Earlier this week I travelled with BPW Patan to meet for the first time with a group of new women borrowers living in a rural village that relies mainly on subsistence agriculture. For many of the women, it is the first time they have taken on the responsibility of managing a loan and are being given the opportunity to generate their own income. During the visit, I spoke with one of the husbands of a new Kiva borrower. Durga’s wife is taking out her first microfinance loan which she will use to purchase vegetables so she can grow produce and sell it at the local market. This will be the first time Durga’s wife will earn her own income. Currently Durga is working as a road worker and he is the sole breadwinner in the family. Due to the loan, however, Durga will soon leave his job and begin working with his wife on her vegetable farm. When I asked who currently makes the money decisions in the family, Durga said he makes most of them but that he expects this to change when his wife takes on the responsibility of a loan. Durga also said that he is very supportive of his wife wanting to earn money and he then excused himself because he was concerned that his wife didn’t know his whereabouts and he wanted to return home to her.
Durga, on his way home from work to meet his wife who has recently taken out her first Kiva loan
A number of other Kiva Fellows have shared similar experiences of husbands being supportive of their wives financial independence. Kiva Fellow Nancy Tuller said she recently met a female borrower whose husband used to be the sole bread winner in the family. By starting her own business, the borrower says her husband has a new found respect for her and their relationship is stronger. Nancy has also previously worked with the Grameen Bank and in one meeting with a group of women borrowers she found that: “the women spoke about how their status or “power” had risen since they were members. As one woman said, “We get the money, so we get to make the decisions.” The women unilaterally agreed that they had more power than before”.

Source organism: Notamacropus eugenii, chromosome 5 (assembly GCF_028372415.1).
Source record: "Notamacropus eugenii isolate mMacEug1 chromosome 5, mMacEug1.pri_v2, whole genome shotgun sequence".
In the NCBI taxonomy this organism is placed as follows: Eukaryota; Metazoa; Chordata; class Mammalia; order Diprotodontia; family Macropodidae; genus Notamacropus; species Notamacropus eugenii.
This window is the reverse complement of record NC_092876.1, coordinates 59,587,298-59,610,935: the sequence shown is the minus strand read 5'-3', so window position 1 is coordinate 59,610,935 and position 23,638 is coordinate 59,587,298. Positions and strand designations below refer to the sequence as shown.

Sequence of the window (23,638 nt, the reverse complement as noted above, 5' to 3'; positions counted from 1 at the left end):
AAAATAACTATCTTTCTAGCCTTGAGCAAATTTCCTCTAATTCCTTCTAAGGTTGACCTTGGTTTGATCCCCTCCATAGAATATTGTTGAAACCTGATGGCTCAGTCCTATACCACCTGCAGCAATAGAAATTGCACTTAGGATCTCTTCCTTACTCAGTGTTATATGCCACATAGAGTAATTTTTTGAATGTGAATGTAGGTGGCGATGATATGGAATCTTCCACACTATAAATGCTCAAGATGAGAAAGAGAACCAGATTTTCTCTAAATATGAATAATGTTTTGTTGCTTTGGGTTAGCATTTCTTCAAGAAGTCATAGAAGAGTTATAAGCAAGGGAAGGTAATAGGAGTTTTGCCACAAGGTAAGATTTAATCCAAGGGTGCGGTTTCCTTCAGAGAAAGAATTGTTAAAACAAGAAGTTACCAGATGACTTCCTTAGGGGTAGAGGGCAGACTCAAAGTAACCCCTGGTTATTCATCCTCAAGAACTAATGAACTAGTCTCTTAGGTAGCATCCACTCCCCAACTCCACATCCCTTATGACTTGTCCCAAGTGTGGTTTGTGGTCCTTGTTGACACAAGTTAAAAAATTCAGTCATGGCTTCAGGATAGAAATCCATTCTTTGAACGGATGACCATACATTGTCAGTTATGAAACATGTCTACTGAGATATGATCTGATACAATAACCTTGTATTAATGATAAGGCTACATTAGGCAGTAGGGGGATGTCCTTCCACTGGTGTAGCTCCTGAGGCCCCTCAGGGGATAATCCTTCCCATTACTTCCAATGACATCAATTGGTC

Another Kiva Fellow, Lee Bruner, recently met with a female borrower who took out a loan to improve her beauty parlour. Her business did so well that her husband began working with her and she became the president of her borrowing group. This woman is considered to be the most responsible person in her group and, through the power of microfinance, her status has been raised in the community.
Unfortunately, not every Kiva Fellow has observed the type of women empowerment that myself and other Kiva Fellows have witnessed.
Kiva Fellow Suxy Marinkovich noted that although microfinance has empowered women and provided employment opportunities, some of the feedback from the women has indicated that their husbands don’t work as much anymore and spend more time drinking alcohol purchased with money that could otherwise be spent on the family.
Kiva Fellow Sarah Forbes noticed a number of problems women encountered as they began to gain financial independence. One loan officer said to Sarah that some of the borrowers do not tell their husbands they are taking out a loan because they worry that if their husbands find out they are earning money, they will take it from them. This can then lead to further problems because the borrower may struggle to make repayments and the borrower’s husband may not see it as his responsibility to make the repayment for her.
My overall conclusion, certainly in the case of Nepal, is that microfinance is slowly improving the way in which women are perceived in both the home and the community. And whilst in certain locations microfinance may not have led to parity between the sexes, responses from Kiva Fellows and my own observations in Nepal indicate that gender relations are improving and the status of women is being raised rather than remaining stagnant.